Reference > Rev. Alban Butler > Lives of the Saints > February
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Rev. Alban Butler (1711–73).  Volume II: February.
The Lives of the Saints.  1866.
 
February 16
SS. Elias, Jeremy, Isaias, Samuel, Daniel, and Other Holy Martyrs at Cæsarea, in Palestine
 
        From Eusebius’s relation of the martyrs of Palestine, at the end of the eighth book of his history, c. 11, 12. p. 346. Ed. Vales.

A.D. 309.


IN the year 309, the emperors Galerius Maximianus and Maximinis continuing the persecution begun by Dioclesian, these five pious Egyptians went to visit the confessors condemned to the mines in Cilicia, and on their return were stopped by the guards of the gates of Cæsarea, in Palestine, as they were entering the town. They readily declared themselves Christians, together with the motive of their journey; upon which they were apprehended. The day following they were brought before Firmilian, the governor of Palestine, together with St. Pamphilus and others. The judge, before he began his interrogatory, ordered the five Egyptians to be laid on the rack, as was his custom. After they had long suffered all manner of tortures, he addressed himself to him who seemed to be their chief, and asked him his name and his country. They had changed their names, which, perhaps, before their conversion, where those of some heathen gods, as was customary in Egypt. The martyr answered, according to the names they had given themselves, that he was called Elias, and his companions, Jeremy, Isaias, Samuel, and Daniel. Firmilian then asked their country; he answered Jerusalem, meaning the heavenly Jerusalem, the true country of all Christians. The judge inquired in what part of the world that was, and ordered him to be tormented with fresh cruelty. All this while the executioners continued to tear his body with stripes, whilst his hands were bound behind him, and his feet squeezed in the woodstocks, called the Nervus. The judge, at last, tired with tormenting them, condemned all five to be beheaded, which was immediately executed.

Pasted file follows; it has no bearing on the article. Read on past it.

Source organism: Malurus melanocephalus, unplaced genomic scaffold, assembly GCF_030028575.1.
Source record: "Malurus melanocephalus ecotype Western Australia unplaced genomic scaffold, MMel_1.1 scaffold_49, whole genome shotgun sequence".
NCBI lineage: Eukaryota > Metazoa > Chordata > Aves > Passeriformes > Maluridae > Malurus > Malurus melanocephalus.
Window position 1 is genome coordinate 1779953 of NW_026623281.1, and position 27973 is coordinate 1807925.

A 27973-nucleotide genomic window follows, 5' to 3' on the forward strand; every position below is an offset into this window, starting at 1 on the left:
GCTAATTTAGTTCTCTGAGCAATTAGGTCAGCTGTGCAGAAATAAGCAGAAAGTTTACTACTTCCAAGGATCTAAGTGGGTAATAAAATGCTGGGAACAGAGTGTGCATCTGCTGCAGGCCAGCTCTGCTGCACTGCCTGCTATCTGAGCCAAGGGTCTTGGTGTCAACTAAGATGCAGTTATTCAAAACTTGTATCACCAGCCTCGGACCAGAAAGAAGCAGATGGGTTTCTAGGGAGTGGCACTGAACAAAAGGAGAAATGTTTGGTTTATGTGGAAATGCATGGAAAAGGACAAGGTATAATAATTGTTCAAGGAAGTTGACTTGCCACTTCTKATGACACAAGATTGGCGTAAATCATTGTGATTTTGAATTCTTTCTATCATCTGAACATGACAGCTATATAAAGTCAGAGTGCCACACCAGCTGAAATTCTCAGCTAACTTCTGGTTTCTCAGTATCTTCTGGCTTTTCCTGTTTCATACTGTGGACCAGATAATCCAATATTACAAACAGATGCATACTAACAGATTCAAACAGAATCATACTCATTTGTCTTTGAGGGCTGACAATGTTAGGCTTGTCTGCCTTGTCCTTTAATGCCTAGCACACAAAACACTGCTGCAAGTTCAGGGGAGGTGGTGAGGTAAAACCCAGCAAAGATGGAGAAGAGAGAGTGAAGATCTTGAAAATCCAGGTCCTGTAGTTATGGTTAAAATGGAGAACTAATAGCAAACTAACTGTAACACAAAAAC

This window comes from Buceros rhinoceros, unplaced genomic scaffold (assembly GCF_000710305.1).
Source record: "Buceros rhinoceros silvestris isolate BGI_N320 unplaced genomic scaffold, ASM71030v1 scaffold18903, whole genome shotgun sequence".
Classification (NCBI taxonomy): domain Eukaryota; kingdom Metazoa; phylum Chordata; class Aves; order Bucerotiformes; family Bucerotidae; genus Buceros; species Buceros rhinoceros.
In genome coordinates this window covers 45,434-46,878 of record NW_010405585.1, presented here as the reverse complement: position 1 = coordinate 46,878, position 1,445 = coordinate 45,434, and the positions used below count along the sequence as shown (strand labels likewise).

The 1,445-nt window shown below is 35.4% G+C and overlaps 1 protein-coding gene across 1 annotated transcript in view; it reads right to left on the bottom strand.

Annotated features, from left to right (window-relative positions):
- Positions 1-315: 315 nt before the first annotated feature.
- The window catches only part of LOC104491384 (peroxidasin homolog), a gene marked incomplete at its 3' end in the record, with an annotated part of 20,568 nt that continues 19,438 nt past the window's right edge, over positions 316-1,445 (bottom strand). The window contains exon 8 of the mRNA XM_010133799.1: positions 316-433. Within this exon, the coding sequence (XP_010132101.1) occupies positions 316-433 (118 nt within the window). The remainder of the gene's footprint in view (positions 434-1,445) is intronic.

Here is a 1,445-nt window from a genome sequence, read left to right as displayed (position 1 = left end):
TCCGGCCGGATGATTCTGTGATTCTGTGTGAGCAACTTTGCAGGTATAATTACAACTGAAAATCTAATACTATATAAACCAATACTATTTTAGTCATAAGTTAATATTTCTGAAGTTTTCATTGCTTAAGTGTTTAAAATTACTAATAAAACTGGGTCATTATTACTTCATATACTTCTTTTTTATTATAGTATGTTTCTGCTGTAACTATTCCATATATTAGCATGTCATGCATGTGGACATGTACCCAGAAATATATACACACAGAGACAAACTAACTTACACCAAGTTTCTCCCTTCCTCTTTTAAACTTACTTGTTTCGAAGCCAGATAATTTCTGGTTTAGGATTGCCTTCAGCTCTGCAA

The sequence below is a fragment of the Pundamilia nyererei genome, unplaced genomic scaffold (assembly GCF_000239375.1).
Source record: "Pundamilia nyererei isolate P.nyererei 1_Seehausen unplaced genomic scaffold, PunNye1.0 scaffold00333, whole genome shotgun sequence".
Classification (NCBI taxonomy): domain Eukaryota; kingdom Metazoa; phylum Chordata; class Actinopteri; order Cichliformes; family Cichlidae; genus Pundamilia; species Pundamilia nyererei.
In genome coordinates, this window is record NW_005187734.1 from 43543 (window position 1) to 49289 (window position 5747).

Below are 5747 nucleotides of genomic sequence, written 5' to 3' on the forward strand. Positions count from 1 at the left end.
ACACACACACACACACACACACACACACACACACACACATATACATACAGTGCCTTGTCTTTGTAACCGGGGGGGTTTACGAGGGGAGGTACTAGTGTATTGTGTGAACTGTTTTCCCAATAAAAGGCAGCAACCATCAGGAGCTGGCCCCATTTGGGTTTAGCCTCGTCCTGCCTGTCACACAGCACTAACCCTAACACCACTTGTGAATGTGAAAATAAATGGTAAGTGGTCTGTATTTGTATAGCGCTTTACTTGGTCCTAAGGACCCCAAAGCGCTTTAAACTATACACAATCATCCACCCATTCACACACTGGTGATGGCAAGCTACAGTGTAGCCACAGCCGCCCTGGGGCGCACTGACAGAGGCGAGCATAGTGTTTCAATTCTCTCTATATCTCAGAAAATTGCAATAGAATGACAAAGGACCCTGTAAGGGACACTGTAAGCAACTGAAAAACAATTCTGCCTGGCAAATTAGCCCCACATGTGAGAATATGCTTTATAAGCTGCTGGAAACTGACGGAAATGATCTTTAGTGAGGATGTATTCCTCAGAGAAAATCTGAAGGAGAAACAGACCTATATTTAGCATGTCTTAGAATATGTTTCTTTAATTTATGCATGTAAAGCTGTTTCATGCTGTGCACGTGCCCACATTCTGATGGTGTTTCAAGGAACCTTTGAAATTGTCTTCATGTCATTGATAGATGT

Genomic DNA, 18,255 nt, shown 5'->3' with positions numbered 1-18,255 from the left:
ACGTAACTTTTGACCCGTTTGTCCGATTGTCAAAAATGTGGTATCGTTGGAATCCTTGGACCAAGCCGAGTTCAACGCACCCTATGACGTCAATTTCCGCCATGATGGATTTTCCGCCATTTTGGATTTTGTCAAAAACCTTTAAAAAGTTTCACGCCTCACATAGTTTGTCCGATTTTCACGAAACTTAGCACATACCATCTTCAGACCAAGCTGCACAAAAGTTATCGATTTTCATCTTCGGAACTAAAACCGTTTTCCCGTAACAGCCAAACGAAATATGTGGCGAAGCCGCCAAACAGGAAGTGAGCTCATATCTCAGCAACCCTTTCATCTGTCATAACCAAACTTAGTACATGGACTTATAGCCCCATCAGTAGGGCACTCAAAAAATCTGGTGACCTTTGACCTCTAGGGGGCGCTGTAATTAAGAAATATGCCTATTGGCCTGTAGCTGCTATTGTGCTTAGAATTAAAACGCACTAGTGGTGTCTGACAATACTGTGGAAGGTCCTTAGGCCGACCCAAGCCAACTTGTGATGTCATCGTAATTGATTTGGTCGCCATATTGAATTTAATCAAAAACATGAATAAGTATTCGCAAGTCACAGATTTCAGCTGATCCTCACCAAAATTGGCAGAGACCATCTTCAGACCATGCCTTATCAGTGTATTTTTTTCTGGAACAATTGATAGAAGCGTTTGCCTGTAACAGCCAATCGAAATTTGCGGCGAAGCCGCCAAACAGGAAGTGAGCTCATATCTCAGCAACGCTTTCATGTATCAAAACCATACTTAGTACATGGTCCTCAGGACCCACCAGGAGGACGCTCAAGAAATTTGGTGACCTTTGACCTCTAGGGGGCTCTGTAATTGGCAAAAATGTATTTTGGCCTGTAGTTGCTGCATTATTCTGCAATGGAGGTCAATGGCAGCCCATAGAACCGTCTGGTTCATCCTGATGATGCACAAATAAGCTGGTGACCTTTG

1
  Porphyrius, a youth who was a servant of St. Pamphilus, hearing the sentence pronounced, cried out, that at least the honour of burial ought not to be refused them. Firmilian, provoked at this boldness, ordered him to be apprehended; and finding that he confessed himself a Christian, and refused to sacrifice, ordered his sides to be torn so cruelly, that his very bones and bowels were exposed to view. He underwent all this without a sigh or tear, or so much as making the least complaint. The tyrant, not to be overcome by so heroic a constancy, gave orders for a great fire to be kindled, with a vacant space to be left in the midst of it, for the martyr to be laid in, when taken off the rack. This was accordingly done, and he lay there a considerable time surrounded by the flames, singing the praises of God, and invoking the name of Jesus; till at length, quite broiled by the fire, he consummated a slow, but glorious martyrdom.  2
  Seleucus, an eye-witness of this victory, was heard by the soldiers applauding the martyr’s resolution; and being brought before the governor, he, without more ado, ordered his head to be struck off.  3
 
 
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